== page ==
4. Give Rhian some female companionship. I sincerely doubt that she’s the only member of the Ethrean nobility to get suffragetist with it. Can she at least have a canny lady in waiting willing to flirt with the ambassadors to find out state secrets? A knowing girlfriend eager to advise her on the foibles of married life? A chambermaid with two brain cells to rub together? An aunt, a mother-in-law, clerica, with administrative experience in the basics of running an estate? This book so FAILS the Bechdel test… so phenomenally it’s amazing.How can she have been the only female member of the nobility to feel entitled to a birthright? How can she have no girlfriends? No references to a childhood with female companionship? Gah.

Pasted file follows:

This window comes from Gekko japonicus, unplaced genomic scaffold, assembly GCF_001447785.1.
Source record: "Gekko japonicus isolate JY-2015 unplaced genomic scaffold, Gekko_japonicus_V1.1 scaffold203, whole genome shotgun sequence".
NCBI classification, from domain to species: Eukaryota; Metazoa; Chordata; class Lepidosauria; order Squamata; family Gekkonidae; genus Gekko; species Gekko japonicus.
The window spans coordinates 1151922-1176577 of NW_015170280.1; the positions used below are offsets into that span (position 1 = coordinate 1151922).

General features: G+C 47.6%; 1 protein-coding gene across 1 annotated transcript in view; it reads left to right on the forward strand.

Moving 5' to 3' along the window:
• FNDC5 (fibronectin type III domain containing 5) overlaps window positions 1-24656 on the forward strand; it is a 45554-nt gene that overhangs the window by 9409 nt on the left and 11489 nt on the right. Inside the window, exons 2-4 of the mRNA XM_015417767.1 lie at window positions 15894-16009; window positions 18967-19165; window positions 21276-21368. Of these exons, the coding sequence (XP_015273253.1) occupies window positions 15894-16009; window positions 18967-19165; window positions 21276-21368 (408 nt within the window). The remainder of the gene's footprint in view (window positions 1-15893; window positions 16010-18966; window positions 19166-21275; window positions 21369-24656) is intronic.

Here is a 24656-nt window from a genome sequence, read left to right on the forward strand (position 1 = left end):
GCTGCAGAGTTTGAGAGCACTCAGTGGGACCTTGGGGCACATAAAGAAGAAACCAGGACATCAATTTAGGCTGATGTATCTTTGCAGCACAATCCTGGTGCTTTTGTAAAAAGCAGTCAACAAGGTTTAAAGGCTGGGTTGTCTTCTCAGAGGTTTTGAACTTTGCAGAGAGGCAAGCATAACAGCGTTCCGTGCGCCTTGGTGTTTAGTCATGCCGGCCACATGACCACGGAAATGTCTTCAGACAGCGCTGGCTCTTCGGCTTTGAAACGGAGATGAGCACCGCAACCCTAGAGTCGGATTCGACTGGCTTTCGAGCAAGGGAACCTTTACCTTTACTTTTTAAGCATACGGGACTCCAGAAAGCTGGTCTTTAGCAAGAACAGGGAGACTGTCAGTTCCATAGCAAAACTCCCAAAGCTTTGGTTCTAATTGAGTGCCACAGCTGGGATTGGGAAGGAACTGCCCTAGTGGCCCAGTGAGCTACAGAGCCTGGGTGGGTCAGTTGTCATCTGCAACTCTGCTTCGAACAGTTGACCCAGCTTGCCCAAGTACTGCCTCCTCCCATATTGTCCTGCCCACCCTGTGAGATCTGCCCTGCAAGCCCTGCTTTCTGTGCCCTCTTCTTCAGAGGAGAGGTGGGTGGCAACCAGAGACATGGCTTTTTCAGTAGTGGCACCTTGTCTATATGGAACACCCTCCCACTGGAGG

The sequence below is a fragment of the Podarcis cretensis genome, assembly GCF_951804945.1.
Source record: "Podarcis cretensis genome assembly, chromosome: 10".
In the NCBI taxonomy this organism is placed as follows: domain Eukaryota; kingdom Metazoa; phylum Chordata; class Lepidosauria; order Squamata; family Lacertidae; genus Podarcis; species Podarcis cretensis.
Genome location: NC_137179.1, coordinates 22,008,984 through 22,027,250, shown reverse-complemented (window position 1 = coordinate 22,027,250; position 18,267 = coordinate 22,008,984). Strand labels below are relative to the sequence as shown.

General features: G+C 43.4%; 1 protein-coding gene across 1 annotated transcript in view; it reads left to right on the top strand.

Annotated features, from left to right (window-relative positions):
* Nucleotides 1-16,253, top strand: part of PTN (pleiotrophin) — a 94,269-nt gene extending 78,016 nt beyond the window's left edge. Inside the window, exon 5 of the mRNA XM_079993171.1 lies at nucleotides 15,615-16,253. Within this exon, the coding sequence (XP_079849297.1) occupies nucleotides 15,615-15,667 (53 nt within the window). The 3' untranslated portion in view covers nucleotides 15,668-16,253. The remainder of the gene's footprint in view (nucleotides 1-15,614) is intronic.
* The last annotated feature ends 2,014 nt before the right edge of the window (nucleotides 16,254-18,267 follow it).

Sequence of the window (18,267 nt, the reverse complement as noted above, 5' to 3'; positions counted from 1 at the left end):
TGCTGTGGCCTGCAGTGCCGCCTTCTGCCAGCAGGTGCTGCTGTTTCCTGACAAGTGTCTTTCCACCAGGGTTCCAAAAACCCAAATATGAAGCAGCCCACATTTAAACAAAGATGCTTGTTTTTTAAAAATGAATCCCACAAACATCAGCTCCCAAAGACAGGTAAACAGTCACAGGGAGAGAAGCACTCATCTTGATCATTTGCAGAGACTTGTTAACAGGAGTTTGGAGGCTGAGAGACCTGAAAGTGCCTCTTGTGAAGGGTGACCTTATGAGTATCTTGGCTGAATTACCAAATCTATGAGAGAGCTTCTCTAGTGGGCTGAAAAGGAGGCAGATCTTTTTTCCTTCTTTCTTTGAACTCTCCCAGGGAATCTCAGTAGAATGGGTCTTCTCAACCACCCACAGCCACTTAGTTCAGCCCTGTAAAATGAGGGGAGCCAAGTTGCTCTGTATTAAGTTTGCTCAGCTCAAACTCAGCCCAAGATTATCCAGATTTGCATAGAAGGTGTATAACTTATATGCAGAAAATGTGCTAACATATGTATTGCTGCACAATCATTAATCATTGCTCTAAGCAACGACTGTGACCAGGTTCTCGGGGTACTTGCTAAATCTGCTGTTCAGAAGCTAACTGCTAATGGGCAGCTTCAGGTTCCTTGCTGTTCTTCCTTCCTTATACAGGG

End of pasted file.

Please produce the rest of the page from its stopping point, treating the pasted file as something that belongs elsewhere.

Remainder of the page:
Thank god for libraries. I would have been LIVID if I’d paid for this.

*My ending is better.


  1. says

    Wow. That sounds… Phefuckingnomenally bad. I’m just saying, in stuff like Conan, when the slave rises to kingship, isn’t that a good thing?? Destroying your enemies, seeing them driven before you, hearing the lamentations of their women? Maybe findin’ love and companionship on the way whilst havin’ fantastic misadventures??

    It seems like class-passing your way to success is okay for Zandakar, but too butch for Hekat. Unfortunate, because going off of the vaguely ethnic names, this could have been a fantasy sci-fi revenge epic set against a backdrop similar to The Years of Rice and Salt.

  2. Maria V. says

    WORD, the latter was EXACTLY what I was hoping for.